COLOGNE, Germany — The Royal Air Force’s experiments with drone swarms show they can overwhelm enemy defenses, and the concept would be ready for action in a war, according to the U.K. military service’s chief of staff.
Air Chief Marshall Sir Mike Wigston told the Global Air and Space Chiefs’ Conference 2022 in London this week that the RAF’s 216 Test and Evaluation Squadron and the Rapid Capabilities Office trialed five drone types in 13 experiments with various payloads and equipment over three years. The work yielded enough insights for the service to declare an “operationally useful and relevant capability,” using its current fleet of drones, he said.
“We are exploring new models of capability delivery and accelerated production ‘when we need them’ rather than ‘in case we need them,’ from the twin jet 3D-printed Pizookie, to commercially available large drones fitted with novel payloads, to large quadcopters,” Wigston said.
The problem of overcoming enemy air defenses is a key obstacle to employing military power from above. Planning for air operations increasingly entails ensuring that planes can fly safely in the first place, putting at risk untold amounts of money that militaries have pumped into beefing up their fleets to fourth- and fifth-generation technology.
That conundrum is on display in Ukraine, where Ukrainian and Russian air-defense capabilities are effectively canceling out the other side’s air power arsenal, according to Justin Bronk, a defense analyst with the London-based Royal United Services Institute.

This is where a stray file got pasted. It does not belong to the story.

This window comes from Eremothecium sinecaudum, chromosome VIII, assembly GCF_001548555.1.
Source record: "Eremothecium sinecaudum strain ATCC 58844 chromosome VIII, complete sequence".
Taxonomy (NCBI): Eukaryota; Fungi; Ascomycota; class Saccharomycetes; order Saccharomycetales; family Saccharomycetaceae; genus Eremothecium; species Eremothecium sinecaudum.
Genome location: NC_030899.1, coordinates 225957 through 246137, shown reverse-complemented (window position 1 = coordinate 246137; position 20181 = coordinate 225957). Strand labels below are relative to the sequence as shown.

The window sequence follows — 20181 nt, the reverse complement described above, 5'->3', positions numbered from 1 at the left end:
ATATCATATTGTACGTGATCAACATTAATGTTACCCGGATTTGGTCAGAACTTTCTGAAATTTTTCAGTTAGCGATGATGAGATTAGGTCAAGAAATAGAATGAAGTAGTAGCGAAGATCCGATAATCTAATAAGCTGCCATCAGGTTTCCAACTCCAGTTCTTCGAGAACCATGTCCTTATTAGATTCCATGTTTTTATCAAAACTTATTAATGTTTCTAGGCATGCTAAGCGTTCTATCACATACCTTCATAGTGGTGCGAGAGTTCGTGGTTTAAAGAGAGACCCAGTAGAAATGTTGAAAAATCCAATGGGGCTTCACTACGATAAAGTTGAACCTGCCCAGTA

“The fact that air power has ben mutually denied, relatively speaking, in Ukraine by both sides has far more serious implications for us than for either the Russians or the Ukrainians,” he said at the London conference on July 13.
That’s because both the Russian and Ukrainian militaries are ultimately dependent on massive land manpower and artillery, whereas joint forces of the U.K. and other western powers are critically dependent on having air access and air superiority, Bronk said.
Swarming, which means throwing enough expendable drones at a defensive radar and interceptor position so as to overwhelm them, can be effective he said, but only to a point. The idea of small and cheap drones attacking air defenses by way of swarming may not be feasible because those drones lack the requisite range and speed.
“If you want things to go fast and far, they’re going to be jet-propelled and they’re going to cost a fair bit,” Bronk said.
In addition, getting drones swarms close enough to sophisticated air defenses with a range of hundreds of kilometers requires risky and potentially pricy insertion tactics that negate the widely cited cost benefit of cheap, small drones, according to Bronk.
The Global Air and Space Chiefs’ Conference brought together military leaders to dissect new air and space power strategies in light of lessons learned from Russia’s assault on Ukraine.
Sebastian Sprenger is associate editor for Europe at Defense News, reporting on the state of the defense market in the region, and on U.S.-Europe cooperation and multi-national investments in defense and global security. Previously he served as managing editor for Defense News. He is based in Cologne, Germany.